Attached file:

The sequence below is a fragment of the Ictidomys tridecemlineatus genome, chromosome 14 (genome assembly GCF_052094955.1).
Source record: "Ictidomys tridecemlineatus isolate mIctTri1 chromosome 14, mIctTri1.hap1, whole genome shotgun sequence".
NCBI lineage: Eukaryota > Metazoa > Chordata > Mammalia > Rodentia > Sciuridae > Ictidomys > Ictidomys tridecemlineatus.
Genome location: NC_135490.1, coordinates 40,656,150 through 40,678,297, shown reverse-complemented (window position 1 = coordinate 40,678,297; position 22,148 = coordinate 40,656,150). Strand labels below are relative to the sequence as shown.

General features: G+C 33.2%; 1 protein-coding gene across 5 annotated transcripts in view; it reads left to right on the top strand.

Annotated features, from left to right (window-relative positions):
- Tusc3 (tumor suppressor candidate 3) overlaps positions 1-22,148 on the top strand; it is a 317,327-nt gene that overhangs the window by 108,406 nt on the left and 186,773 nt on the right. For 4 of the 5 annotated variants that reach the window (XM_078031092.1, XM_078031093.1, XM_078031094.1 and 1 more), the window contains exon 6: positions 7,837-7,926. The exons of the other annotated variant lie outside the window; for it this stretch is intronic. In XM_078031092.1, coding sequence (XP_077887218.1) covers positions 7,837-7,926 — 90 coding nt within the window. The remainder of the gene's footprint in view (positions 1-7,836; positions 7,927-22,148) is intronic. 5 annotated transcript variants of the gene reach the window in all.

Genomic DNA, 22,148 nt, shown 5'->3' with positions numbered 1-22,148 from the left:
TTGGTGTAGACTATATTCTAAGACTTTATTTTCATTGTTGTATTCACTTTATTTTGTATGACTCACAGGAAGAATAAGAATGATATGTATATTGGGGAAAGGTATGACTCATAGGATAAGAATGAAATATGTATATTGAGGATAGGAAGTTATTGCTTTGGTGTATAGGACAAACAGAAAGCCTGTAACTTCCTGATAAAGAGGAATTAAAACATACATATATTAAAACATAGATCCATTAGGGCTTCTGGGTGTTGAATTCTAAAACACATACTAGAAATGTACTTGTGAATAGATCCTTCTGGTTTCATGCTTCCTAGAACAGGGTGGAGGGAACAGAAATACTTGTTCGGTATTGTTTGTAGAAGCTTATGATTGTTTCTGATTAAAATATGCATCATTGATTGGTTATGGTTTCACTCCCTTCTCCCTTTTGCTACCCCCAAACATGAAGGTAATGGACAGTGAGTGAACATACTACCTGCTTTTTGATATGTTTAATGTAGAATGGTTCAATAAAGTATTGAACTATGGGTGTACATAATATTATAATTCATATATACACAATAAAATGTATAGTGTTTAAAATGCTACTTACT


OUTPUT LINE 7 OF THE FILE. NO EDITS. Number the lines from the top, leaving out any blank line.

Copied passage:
- Tusc3 (tumor suppressor candidate 3) overlaps positions 1-22,148 on the top strand; it is a 317,327-nt gene that overhangs the window by 108,406 nt on the left and 186,773 nt on the right. For 4 of the 5 annotated variants that reach the window (XM_078031092.1, XM_078031093.1, XM_078031094.1 and 1 more), the window contains exon 6: positions 7,837-7,926. The exons of the other annotated variant lie outside the window; for it this stretch is intronic. In XM_078031092.1, coding sequence (XP_077887218.1) covers positions 7,837-7,926 — 90 coding nt within the window. The remainder of the gene's footprint in view (positions 1-7,836; positions 7,927-22,148) is intronic. 5 annotated transcript variants of the gene reach the window in all.